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NASA “pauses” Mars Sample Return mission

Perseverance's first set of core samples, placed on the floor of Jezero Crater
Perseverance’s first set of core samples,
placed on the floor of Jezero Crater

Faced with a strong threat of major budget cuts from the Senate, NASA has decided to “pause” the Mars Sample Return mission (MSR) by ramping back some work to consider major changes to the project.

We brought Steve [Thibault] downtown to be the chief engineer in the Headquarters MSR program office … leading a team that consists of all the implementing centers and our European colleagues to stand back and take a look at the architecture with a fresh set of eyes and figure out not only just how to improve our technical margins and make the mission more robust, but also to see if there are ways to implement it in ways to potentially save costs. We’re also going off and listening to industry and seeing what ideas they have.

While the House had approved NASA’s budget request that exceeded $1 billion to complete the mission (more than double its original price tag), the Senate responded by only allocating one quarter of that, demanding NASA come up with a plan that would match its original budget number. This Senate pressure was enhanced by an independent review that harshly criticized the present design of the project, which involves three NASA centers, European participation, and multiple American companies, all building different components that must all interact perfectly.

Genesis cover

On Christmas Eve 1968 three Americans became the first humans to visit another world. What they did to celebrate was unexpected and profound, and will be remembered throughout all human history. Genesis: the Story of Apollo 8, Robert Zimmerman's classic history of humanity's first journey to another world, tells that story, and it is now available as both an ebook and an audiobook, both with a foreword by Valerie Anders and a new introduction by Robert Zimmerman.

The ebook is available everywhere for $5.99 (before discount) at amazon, or direct from my ebook publisher, ebookit. If you buy it from ebookit you don't support the big tech companies and the author gets a bigger cut much sooner.

The audiobook is also available at all these vendors, and is also free with a 30-day trial membership to Audible.

"Not simply about one mission, [Genesis] is also the history of America's quest for the moon... Zimmerman has done a masterful job of tying disparate events together into a solid account of one of America's greatest human triumphs."--San Antonio Express-News


  • Tom

    “..listening to industry and seeing what ideas they have.” Industry will probably have people standing on Mars watching these robots puttering around just to haul back a miniscule amount of material for scientific study. When will the mindset at NASA change? Unfettered Industry is their path to success.

  • MDN

    I conjecture that if NASA had not forced SpaceX to abandon the Super Draco propulsive landing plan for the Dragon capsule (forcing them to uses parachutes instead) then we’d already have a perfectly suitable platform to build the Mars sample return mission around for free.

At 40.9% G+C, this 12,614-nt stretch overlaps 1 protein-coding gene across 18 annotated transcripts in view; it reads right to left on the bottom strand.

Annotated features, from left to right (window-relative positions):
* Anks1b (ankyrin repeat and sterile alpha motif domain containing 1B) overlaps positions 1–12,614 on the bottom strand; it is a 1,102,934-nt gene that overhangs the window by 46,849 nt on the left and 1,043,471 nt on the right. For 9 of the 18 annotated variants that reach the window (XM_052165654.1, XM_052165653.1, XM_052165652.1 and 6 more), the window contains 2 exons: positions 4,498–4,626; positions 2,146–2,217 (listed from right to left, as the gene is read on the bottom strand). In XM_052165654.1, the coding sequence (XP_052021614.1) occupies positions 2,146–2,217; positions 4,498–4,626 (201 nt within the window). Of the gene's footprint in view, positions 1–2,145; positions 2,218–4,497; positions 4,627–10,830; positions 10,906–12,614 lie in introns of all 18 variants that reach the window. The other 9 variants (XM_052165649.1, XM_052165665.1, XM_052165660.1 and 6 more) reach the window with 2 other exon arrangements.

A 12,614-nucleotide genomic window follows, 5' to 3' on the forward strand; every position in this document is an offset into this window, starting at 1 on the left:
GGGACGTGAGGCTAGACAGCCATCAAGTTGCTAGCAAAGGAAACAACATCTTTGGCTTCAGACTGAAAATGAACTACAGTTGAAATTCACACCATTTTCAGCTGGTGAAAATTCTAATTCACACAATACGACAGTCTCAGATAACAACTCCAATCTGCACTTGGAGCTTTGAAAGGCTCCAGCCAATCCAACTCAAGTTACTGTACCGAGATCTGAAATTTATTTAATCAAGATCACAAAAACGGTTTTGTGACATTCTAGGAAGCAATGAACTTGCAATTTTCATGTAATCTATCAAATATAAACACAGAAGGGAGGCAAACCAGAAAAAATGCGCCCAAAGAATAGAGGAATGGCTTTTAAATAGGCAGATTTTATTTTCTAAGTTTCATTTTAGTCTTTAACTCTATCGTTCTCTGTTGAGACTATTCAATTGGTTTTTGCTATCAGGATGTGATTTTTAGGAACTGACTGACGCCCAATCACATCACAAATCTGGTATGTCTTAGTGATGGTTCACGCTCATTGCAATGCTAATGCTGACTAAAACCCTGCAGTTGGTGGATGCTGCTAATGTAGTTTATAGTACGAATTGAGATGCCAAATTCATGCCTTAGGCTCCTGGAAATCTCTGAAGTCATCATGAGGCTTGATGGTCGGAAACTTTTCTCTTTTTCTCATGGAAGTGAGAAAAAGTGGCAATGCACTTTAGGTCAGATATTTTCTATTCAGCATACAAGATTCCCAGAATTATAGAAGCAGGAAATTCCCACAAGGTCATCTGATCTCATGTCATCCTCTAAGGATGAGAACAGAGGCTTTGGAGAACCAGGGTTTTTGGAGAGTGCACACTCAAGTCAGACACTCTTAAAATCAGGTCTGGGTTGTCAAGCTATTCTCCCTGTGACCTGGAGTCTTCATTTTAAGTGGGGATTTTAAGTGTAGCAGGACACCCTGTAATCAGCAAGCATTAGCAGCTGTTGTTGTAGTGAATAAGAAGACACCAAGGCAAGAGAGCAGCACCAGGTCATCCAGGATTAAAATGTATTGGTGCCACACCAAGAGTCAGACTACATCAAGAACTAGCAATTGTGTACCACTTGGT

SpaceX had already stated intentions to send some Dragon missions to Mars. And as they are designed to land with a substantial payload in a robust and stable hull that has all the power, comms, and avionics you’d need, it would have been pretty trivial to integrate a recovery drone, sample loading system, and return rocket stage into a Dragon based configuration compared to a From Scratch design. And in all likelihood such a mission could have been flying already for far less than even the original budget.

    MHO anyway.

  • Richard M

    It is amusing that the otherwise fiscally skinflint GOP-controlled House just opened up the money spigot for MSR, and it was the Democratic-controlled Senate that deployed the hammer. But the explanation seems to be porky in nature.

    Honestly, though, given the requirements for this mission, I don’t think that even the most aggressively commercial profile is going to get the cost down a whole lot. And then we will get to see which end of Congress is going to get its way.

  • Col Beausabre

    Ok, let’s think about the unthinkable (to quote Herman Kahn). Let’s get rid of NASA. What is the value of a Soviet style entity in space exploration? Sell off the facilities – the parts that make sense will be purchased. if there are no buyers, it shows what they are worth. Funding for research can come from the public. And yes it can work

    “The Wisconsin Alumni Research Foundation is the independent nonprofit technology transfer organization serving the University of Wisconsin–Madison and Morgridge Institute for Research. It provides significant research support, granting TENS OF MILLIONS (my emphasis) of dollars to the university each year and contributing to the university’s “margin of excellence”.”

    There is nothing to prevent organizations banding together in consortia to fund major projects.

    Some institutions can fund major projects by themself. Harvard is sitting on $41B, Yale $30B, Stanford $28B, Princeton, $26B, MIT $17B, Penn $15B, etc, etc. Consider the profits if Harvard’s $40B is making just average returns in the market…..

  • pzatchok

    The super Dracos are still used on the craft. They are the emergency escape system.

    To use them for landing on Mars would not require anything more than some Earth side testing and maybe a few adjustments.

  • Jerry Greenwood

    NASA’s plan should be to turn the entire project over to SpaceX and just let them run with it.

  • Questioner

    It seems possible that the US empire will be defeated by China when it comes to Mars samples!?

    Tianwen-3: China’s Mars sample return mission (present launch date target: 2031)

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